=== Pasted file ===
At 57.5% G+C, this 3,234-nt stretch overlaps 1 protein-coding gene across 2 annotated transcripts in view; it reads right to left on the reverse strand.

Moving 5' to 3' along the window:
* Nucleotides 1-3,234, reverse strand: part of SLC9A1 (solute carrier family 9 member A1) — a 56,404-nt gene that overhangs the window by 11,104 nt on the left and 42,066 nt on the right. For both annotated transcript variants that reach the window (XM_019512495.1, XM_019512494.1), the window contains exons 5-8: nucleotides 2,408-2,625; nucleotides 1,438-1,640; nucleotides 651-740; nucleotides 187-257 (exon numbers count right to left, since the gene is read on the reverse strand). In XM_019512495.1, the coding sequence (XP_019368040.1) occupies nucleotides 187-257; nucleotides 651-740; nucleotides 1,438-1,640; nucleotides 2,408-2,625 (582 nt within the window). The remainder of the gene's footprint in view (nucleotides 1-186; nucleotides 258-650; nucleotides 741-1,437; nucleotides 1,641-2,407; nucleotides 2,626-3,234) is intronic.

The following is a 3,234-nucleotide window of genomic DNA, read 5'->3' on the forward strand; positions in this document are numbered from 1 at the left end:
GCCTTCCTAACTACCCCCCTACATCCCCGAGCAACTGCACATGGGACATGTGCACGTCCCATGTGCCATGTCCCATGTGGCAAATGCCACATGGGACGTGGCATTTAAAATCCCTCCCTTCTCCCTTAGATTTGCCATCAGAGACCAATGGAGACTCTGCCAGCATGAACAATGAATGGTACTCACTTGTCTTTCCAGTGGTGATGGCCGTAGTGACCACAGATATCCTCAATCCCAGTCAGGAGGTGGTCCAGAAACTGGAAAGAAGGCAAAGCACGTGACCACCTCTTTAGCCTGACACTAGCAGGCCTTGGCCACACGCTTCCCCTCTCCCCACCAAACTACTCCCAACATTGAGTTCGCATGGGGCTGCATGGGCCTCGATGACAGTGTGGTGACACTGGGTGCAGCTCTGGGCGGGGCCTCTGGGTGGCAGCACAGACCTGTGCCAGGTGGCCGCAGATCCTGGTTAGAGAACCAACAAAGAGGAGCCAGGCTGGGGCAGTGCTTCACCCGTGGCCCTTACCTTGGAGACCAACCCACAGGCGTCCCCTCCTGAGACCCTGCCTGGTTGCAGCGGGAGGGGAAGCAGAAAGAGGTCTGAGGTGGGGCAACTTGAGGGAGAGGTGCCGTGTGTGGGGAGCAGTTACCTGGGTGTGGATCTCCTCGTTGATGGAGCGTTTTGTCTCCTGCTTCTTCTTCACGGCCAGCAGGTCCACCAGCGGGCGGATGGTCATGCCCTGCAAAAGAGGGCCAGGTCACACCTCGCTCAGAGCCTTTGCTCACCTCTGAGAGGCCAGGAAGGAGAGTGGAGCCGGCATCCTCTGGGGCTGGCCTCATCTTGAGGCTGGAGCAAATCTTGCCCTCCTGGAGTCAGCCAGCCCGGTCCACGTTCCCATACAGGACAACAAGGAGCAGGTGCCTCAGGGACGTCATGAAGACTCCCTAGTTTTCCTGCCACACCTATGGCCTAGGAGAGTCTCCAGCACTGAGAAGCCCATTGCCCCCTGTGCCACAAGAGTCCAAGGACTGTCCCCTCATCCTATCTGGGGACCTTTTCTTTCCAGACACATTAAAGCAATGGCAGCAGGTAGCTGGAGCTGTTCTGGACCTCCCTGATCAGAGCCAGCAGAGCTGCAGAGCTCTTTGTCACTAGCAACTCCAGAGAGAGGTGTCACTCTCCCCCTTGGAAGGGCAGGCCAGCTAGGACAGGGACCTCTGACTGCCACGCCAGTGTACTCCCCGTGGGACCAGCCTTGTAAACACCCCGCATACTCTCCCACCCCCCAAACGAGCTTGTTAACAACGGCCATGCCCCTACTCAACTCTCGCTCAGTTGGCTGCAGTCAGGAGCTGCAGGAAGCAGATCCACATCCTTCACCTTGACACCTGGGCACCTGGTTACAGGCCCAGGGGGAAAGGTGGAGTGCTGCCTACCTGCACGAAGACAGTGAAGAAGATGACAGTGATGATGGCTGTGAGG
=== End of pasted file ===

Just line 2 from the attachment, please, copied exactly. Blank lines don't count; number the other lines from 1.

Moving 5' to 3' along the window: